Montreal

40 years for Bissonnette is too long, defence says. Crown says it's not long enough

The Quebec City mosque shooter’s defence says  Alexandre Bissonette sentence of 40 years without parole is unconstitutional. Prosecutors, on the other hand, are insisting on a stiffer penalty.

Prosecutors, defence file reasons for appeal of Quebec City mosque shooter's sentence

Alexandre Bissonnette arrives at the Quebec City courthouse on Oct. 27, 2018. He was later sentenced to life in prison without the possibility of parole for 40 years. (Radio-Canada)

The Quebec City mosque shooter's sentence of 40 years without parole is unconstitutionally long, according to Alexandre Bissonnette's defence, but prosecutors say it's not long enough.

Both legal teams have filed for appeal and the reasons for appeal have since been submitted, outlining each side's argument against the sentence.

Bissonnette, 29, was sentenced in Superior Court last February after he pleaded guilty to killing six men and seriously wounding five others in January 2017. The defence and prosecutors had 30 days to appeal.

The deadline for filing reasons for appeal was last week. Prosecutors filed on time, but the defence was delayed until Wednesday morning.

The defence says a law established in 2011 that allows judges to hand down back-to-back sentences without the eligibility of parole is unconstitutional. It is too long to spend behind bars, they say.

They also say there is no proof the previous system of re-assessing prisoners every 25 years wasn't working.

The defence says the judge exaggerated the "hateful" nature of the crime and that Bissonnette was acting out of "rage" built up over years.

The defence says Bissonnette chose a target he deemed "more acceptable" because of his mental state — imagining that he might rid the world of a "terrorist" when he took his guns to a house of worship.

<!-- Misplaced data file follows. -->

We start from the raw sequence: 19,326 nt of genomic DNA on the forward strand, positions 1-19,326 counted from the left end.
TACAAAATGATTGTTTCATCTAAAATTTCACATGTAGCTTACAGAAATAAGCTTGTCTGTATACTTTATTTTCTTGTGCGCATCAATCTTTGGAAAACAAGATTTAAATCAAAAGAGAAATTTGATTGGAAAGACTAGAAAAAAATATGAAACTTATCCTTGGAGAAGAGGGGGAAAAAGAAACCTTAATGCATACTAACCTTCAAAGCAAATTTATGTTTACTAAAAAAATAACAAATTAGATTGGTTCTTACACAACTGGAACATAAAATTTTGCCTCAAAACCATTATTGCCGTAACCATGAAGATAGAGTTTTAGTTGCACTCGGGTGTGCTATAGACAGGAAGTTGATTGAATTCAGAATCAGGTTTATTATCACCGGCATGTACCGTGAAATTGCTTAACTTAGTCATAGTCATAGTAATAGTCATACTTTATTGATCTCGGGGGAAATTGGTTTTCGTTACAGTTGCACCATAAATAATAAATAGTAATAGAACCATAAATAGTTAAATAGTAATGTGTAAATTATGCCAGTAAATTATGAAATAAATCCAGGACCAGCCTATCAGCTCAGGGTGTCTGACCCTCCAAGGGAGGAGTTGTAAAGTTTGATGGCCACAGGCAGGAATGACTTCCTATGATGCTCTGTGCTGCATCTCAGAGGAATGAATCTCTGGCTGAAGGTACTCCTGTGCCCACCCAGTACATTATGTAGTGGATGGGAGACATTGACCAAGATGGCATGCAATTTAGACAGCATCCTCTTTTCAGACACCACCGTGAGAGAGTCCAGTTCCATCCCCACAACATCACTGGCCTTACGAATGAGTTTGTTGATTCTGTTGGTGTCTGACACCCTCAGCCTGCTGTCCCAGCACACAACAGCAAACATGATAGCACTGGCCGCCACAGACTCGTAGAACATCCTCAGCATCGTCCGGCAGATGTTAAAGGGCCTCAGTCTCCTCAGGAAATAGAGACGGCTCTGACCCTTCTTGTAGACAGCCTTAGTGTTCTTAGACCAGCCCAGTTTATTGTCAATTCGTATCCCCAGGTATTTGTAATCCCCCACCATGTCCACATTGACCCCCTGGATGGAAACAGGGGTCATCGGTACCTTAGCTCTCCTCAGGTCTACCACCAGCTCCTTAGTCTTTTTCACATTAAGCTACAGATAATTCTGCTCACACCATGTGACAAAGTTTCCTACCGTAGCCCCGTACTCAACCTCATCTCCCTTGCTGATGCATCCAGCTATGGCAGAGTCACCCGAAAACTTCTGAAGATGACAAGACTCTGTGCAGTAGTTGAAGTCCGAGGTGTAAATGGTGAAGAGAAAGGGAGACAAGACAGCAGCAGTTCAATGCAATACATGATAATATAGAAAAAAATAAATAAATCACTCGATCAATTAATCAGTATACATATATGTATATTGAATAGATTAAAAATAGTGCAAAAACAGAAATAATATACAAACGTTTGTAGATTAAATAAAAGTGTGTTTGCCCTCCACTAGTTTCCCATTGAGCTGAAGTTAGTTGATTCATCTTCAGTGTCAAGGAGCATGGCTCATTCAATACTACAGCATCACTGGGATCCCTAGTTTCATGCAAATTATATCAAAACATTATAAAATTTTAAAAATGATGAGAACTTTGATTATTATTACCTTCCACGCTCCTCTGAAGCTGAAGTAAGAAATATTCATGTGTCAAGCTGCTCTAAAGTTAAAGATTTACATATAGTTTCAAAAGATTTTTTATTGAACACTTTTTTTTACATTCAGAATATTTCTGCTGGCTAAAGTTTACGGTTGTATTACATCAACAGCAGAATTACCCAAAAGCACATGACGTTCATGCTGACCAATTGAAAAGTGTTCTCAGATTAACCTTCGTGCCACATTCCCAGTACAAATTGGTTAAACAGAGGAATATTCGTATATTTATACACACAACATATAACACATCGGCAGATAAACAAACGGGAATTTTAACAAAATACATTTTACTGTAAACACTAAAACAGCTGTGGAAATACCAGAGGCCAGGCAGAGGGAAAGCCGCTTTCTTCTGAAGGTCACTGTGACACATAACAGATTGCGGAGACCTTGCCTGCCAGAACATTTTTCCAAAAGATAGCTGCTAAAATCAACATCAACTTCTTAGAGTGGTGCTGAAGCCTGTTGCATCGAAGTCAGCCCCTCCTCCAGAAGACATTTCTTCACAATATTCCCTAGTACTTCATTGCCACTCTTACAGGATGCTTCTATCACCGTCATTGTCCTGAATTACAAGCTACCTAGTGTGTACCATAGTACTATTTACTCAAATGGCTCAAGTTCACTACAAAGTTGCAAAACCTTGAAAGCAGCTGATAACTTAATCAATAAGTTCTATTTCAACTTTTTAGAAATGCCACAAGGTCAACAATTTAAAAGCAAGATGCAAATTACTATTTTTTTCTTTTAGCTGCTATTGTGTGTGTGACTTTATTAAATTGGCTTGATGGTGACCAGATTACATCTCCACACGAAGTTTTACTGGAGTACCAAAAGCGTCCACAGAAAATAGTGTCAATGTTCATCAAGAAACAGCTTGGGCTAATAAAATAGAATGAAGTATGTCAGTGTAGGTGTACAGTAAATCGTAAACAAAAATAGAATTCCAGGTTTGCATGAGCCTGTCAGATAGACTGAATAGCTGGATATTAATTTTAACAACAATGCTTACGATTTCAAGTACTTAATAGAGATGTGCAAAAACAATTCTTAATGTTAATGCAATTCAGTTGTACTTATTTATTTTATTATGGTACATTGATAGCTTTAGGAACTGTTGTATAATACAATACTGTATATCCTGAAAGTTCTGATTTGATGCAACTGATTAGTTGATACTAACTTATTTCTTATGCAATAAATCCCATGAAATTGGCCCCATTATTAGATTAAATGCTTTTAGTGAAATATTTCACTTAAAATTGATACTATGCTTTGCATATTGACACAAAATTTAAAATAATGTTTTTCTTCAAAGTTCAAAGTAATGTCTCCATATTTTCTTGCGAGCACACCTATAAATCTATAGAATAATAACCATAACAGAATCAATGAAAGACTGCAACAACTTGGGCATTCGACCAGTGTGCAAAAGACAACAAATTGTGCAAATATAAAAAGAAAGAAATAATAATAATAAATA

When filing Bissonnette's appeal in March, lawyers Jean-Claude Gingras and Charles-Olivier Gosselin said the judge erred in applying a 40-year sentence before the shooter would be eligible for parole. They called it "illegal."

The appeal seeks to have the sentence reduced to a minimum of 25 years served before Bissonnette is eligible for parole.

Crown wants stiffer sentence

Crown prosecutors, on the other hand, filed their reasons for appeal last week, several hours ahead of the deadline. They are insisting on a stiffer sentence.

They say the judge who put Bissonnette behind bars for 40 years made several mistakes in a judgment they consider too lenient.

The Crown will argue that the judge should never have assumed Bissonnette would die in prison if he were sentenced to 50 years before being eligible for parole.

The prosecution will also argue Bissonnette's mental health issues were over-represented in the ruling  because Bissonnette had acted with a clear mind when he shot the first two men he encountered, point-blank like a "hitman."

Alexandre Bissonnette, who shot and killed six people at a Quebec City mosque two years ago, will be in prison until he is 67. (Hélène Bernier)

The Crown had recommended a 150-year prison sentence made up of consecutive 25-year periods, which would have been the longest ever handed down in Canadian history.

Justice François Huot rejected this idea, arguing that a sentence of 50 years or more would constitute "cruel and unusual punishment" under the Canadian Charter of Rights and Freedoms.

Sentences that exceed an offender's life expectancy and offer no reasonable hope of release are "grossly disproportionate and totally incompatible with human dignity,'' he wrote in his 246-page decision.

With files from Catou MacKinnon

Comments

To encourage thoughtful and respectful conversations, first and last names will appear with each submission to CBC/Radio-Canada's online communities (except in children and youth-oriented communities). Pseudonyms will no longer be permitted.

By submitting a comment, you accept that CBC has the right to reproduce and publish that comment in whole or in part, in any manner CBC chooses. Please note that CBC does not endorse the opinions expressed in comments. Comments on this story are moderated according to our Submission Guidelines. Comments are welcome while open. We reserve the right to close comments at any time.